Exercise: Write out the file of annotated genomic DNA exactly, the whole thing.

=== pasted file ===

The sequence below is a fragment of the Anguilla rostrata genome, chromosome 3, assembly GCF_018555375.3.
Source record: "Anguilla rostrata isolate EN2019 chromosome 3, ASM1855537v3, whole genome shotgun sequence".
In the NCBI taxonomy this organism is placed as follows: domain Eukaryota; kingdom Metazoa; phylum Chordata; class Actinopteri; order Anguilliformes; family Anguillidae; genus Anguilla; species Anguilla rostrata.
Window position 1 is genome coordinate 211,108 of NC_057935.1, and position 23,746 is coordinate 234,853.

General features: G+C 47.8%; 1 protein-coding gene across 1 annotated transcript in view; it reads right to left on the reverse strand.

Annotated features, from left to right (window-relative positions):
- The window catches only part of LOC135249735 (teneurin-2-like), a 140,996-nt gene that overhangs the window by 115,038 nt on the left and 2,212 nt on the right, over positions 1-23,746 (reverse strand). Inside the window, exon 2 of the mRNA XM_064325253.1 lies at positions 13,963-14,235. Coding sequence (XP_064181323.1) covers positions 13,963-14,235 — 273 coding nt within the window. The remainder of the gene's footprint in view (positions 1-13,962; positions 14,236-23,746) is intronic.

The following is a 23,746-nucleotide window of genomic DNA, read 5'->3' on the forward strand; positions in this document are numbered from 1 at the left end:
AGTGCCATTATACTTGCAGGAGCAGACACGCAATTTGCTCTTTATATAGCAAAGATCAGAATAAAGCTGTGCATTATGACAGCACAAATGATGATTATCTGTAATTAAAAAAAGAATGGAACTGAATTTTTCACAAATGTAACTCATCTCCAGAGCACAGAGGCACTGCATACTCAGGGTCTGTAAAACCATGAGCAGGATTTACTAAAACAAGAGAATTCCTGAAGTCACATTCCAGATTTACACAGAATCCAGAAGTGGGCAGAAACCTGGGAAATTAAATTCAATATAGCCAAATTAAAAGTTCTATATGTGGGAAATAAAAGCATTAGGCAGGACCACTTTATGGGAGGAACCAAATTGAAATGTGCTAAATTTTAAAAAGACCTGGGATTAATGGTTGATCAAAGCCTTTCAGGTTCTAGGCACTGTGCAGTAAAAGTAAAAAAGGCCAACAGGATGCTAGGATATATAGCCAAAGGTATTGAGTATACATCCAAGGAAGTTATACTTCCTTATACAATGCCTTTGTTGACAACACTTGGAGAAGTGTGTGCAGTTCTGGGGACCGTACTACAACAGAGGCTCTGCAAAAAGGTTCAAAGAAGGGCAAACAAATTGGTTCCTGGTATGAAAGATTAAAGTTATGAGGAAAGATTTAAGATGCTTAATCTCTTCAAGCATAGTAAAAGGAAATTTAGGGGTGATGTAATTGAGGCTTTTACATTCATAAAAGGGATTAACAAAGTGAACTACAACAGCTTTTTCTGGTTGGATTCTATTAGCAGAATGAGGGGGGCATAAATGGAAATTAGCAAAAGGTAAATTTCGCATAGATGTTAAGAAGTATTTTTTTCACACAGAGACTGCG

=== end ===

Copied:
The sequence below is a fragment of the Anguilla rostrata genome, chromosome 3, assembly GCF_018555375.3.
Source record: "Anguilla rostrata isolate EN2019 chromosome 3, ASM1855537v3, whole genome shotgun sequence".
In the NCBI taxonomy this organism is placed as follows: domain Eukaryota; kingdom Metazoa; phylum Chordata; class Actinopteri; order Anguilliformes; family Anguillidae; genus Anguilla; species Anguilla rostrata.
Window position 1 is genome coordinate 211,108 of NC_057935.1, and position 23,746 is coordinate 234,853.

General features: G+C 47.8%; 1 protein-coding gene across 1 annotated transcript in view; it reads right to left on the reverse strand.

Annotated features, from left to right (window-relative positions):
- The window catches only part of LOC135249735 (teneurin-2-like), a 140,996-nt gene that overhangs the window by 115,038 nt on the left and 2,212 nt on the right, over positions 1-23,746 (reverse strand). Inside the window, exon 2 of the mRNA XM_064325253.1 lies at positions 13,963-14,235. Coding sequence (XP_064181323.1) covers positions 13,963-14,235 — 273 coding nt within the window. The remainder of the gene's footprint in view (positions 1-13,962; positions 14,236-23,746) is intronic.

The following is a 23,746-nucleotide window of genomic DNA, read 5'->3' on the forward strand; positions in this document are numbered from 1 at the left end:
AGTGCCATTATACTTGCAGGAGCAGACACGCAATTTGCTCTTTATATAGCAAAGATCAGAATAAAGCTGTGCATTATGACAGCACAAATGATGATTATCTGTAATTAAAAAAAGAATGGAACTGAATTTTTCACAAATGTAACTCATCTCCAGAGCACAGAGGCACTGCATACTCAGGGTCTGTAAAACCATGAGCAGGATTTACTAAAACAAGAGAATTCCTGAAGTCACATTCCAGATTTACACAGAATCCAGAAGTGGGCAGAAACCTGGGAAATTAAATTCAATATAGCCAAATTAAAAGTTCTATATGTGGGAAATAAAAGCATTAGGCAGGACCACTTTATGGGAGGAACCAAATTGAAATGTGCTAAATTTTAAAAAGACCTGGGATTAATGGTTGATCAAAGCCTTTCAGGTTCTAGGCACTGTGCAGTAAAAGTAAAAAAGGCCAACAGGATGCTAGGATATATAGCCAAAGGTATTGAGTATACATCCAAGGAAGTTATACTTCCTTATACAATGCCTTTGTTGACAACACTTGGAGAAGTGTGTGCAGTTCTGGGGACCGTACTACAACAGAGGCTCTGCAAAAAGGTTCAAAGAAGGGCAAACAAATTGGTTCCTGGTATGAAAGATTAAAGTTATGAGGAAAGATTTAAGATGCTTAATCTCTTCAAGCATAGTAAAAGGAAATTTAGGGGTGATGTAATTGAGGCTTTTACATTCATAAAAGGGATTAACAAAGTGAACTACAACAGCTTTTTCTGGTTGGATTCTATTAGCAGAATGAGGGGGGCATAAATGGAAATTAGCAAAAGGTAAATTTCGCATAGATGTTAAGAAGTATTTTTTTCACACAGAGACTGCG